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Ethics & Culture Migration & Implementation

Turning Your Code Of Ethics Into Code

Getting the most out of your automated compliance software means getting the most out of this highly specialized translation

We know that an enterprise financial firm’s code of ethics lays out the specific do’s and don’ts of employee investing. The kinds of securities they’re allowed to invest in and the kinds they’re not. When they’re allowed to trade certain securities. The securities they can never trade. Different thresholds for different lines of business. Every firm has a code of ethics, spelled out in writing somewhere, but the trick has always been ensuring that code is adhered to.

Previously, ensuring compliance was a manual process: the hands-on management and monitoring of a paper trail by a team of compliance officers. With the advent of modern compliance software much of that manual work has been eliminated, primarily through the automation of a firm’s code of ethics. What this means is translating that code of ethics, expressed as written policies, into the software code that powers the decision-making algorithms at the heart of the automated process.

For a compliance software company, this is what’s known as an implementation, and there’s typically a dedicated team of experienced business analysts who handle it. Here’s an overview of how this all-important translation happens, and steps you can take to help it along and maximize the end result.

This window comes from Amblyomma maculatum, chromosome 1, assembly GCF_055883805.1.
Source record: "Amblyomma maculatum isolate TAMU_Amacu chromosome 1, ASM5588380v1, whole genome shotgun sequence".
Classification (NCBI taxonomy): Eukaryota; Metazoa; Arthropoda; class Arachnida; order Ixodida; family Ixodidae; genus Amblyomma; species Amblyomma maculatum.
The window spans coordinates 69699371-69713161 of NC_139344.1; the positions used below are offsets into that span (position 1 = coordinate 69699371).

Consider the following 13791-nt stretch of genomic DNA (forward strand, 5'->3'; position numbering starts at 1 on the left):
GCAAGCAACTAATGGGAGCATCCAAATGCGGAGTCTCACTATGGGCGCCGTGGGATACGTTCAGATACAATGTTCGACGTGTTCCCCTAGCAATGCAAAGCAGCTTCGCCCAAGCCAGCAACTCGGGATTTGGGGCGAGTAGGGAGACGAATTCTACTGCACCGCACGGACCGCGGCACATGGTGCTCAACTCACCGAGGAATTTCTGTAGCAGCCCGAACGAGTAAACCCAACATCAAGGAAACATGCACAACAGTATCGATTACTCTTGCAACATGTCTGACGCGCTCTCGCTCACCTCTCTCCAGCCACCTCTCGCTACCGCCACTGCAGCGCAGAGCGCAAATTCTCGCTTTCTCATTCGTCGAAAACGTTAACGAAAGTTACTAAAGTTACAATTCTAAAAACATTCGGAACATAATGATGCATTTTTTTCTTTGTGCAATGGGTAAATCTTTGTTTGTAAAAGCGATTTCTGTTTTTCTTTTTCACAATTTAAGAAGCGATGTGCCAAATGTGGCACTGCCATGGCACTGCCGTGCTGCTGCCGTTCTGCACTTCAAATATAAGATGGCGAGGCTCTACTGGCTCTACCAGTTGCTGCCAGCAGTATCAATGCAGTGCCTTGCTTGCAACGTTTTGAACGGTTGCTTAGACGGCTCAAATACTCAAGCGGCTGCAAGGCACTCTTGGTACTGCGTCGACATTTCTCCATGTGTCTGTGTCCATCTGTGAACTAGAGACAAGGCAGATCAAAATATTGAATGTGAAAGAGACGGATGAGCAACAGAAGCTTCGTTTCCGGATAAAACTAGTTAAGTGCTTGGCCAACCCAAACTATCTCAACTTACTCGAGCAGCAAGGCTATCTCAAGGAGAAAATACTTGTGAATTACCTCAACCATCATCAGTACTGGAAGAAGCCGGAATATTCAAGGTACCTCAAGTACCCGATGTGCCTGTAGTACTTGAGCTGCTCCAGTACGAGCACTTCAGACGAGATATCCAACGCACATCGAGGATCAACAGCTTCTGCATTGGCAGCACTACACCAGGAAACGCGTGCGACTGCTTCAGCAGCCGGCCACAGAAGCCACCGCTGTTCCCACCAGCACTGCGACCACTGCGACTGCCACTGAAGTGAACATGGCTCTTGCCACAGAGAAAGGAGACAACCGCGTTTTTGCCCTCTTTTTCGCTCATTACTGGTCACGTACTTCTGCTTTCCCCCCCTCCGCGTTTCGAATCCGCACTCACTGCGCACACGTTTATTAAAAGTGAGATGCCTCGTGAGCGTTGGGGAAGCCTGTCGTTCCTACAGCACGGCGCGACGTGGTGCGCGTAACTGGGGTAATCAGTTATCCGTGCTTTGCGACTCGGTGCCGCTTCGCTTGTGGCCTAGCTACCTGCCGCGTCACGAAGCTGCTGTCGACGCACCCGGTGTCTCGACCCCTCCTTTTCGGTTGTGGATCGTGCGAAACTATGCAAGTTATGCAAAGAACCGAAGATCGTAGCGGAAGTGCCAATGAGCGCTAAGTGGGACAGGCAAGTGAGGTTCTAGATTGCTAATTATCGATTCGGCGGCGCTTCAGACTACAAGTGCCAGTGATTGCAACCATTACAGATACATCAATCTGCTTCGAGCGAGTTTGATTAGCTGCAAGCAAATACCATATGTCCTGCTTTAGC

“The client’s code of ethics gives us their business requirements, and that’s really our starting point,” says Kelsey Amar, Associate Director and Head of US Professional Services for StarCompliance. “The business requirements tell us what objective the firm is trying to achieve with a particular rule, and then we configure the system to achieve that objective.”

For example, a company’s code of ethics might say employees are not permitted to trade at the same time as their clients. The business requirement here is, if your client is trading in a security you can’t be trading in that security. So an implementation team takes that information and works out what the system should do with it. The end product, the decision whether or not to allow a specific type of employee activity, should mimic the decision a living, breathing compliance officer would have made given the same information.

This specialized translation is where a compliance software company’s expertise comes in. A firm like Star knows what best practices are, with business analysts often having a better grasp of what the client is trying to achieve, in terms of system output, than the client itself. “We tell them, here’s what your code of ethics says and here’s what we see as best practices for this area. And then we have them test that. What we really try and avoid is going into a client and just dumping the big box of system building blocks on the table and asking them what they want. That can be overwhelming.”